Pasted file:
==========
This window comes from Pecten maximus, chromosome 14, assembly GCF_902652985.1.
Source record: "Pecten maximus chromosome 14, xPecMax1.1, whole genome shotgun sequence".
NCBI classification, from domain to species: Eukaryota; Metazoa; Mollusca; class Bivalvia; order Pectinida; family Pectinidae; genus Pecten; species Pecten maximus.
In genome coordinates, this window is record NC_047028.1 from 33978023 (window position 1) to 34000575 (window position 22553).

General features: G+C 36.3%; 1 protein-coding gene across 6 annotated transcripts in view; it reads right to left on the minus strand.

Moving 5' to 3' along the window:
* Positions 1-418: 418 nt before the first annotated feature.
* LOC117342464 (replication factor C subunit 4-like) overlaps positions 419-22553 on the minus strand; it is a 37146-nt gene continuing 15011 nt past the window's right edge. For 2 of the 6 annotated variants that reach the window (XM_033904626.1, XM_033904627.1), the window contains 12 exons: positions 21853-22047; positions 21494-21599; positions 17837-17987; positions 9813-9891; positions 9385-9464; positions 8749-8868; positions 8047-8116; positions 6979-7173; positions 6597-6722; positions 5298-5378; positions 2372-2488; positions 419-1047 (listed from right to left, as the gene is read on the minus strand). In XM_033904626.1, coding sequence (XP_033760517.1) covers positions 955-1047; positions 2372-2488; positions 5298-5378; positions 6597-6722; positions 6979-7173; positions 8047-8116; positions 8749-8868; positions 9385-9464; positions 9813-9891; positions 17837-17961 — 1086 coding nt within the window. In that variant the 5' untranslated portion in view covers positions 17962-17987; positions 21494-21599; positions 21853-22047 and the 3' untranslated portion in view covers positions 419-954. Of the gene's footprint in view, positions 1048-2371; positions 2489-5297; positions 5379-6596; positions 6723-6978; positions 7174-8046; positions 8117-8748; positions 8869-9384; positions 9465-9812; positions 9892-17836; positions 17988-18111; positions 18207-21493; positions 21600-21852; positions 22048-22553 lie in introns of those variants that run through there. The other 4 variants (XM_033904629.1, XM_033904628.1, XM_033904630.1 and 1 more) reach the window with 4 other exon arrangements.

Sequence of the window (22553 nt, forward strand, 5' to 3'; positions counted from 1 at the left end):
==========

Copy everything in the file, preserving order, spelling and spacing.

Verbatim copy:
This window comes from Pecten maximus, chromosome 14, assembly GCF_902652985.1.
Source record: "Pecten maximus chromosome 14, xPecMax1.1, whole genome shotgun sequence".
NCBI classification, from domain to species: Eukaryota; Metazoa; Mollusca; class Bivalvia; order Pectinida; family Pectinidae; genus Pecten; species Pecten maximus.
In genome coordinates, this window is record NC_047028.1 from 33978023 (window position 1) to 34000575 (window position 22553).

General features: G+C 36.3%; 1 protein-coding gene across 6 annotated transcripts in view; it reads right to left on the minus strand.

Moving 5' to 3' along the window:
* Positions 1-418: 418 nt before the first annotated feature.
* LOC117342464 (replication factor C subunit 4-like) overlaps positions 419-22553 on the minus strand; it is a 37146-nt gene continuing 15011 nt past the window's right edge. For 2 of the 6 annotated variants that reach the window (XM_033904626.1, XM_033904627.1), the window contains 12 exons: positions 21853-22047; positions 21494-21599; positions 17837-17987; positions 9813-9891; positions 9385-9464; positions 8749-8868; positions 8047-8116; positions 6979-7173; positions 6597-6722; positions 5298-5378; positions 2372-2488; positions 419-1047 (listed from right to left, as the gene is read on the minus strand). In XM_033904626.1, coding sequence (XP_033760517.1) covers positions 955-1047; positions 2372-2488; positions 5298-5378; positions 6597-6722; positions 6979-7173; positions 8047-8116; positions 8749-8868; positions 9385-9464; positions 9813-9891; positions 17837-17961 — 1086 coding nt within the window. In that variant the 5' untranslated portion in view covers positions 17962-17987; positions 21494-21599; positions 21853-22047 and the 3' untranslated portion in view covers positions 419-954. Of the gene's footprint in view, positions 1048-2371; positions 2489-5297; positions 5379-6596; positions 6723-6978; positions 7174-8046; positions 8117-8748; positions 8869-9384; positions 9465-9812; positions 9892-17836; positions 17988-18111; positions 18207-21493; positions 21600-21852; positions 22048-22553 lie in introns of those variants that run through there. The other 4 variants (XM_033904629.1, XM_033904628.1, XM_033904630.1 and 1 more) reach the window with 4 other exon arrangements.

Sequence of the window (22553 nt, forward strand, 5' to 3'; positions counted from 1 at the left end):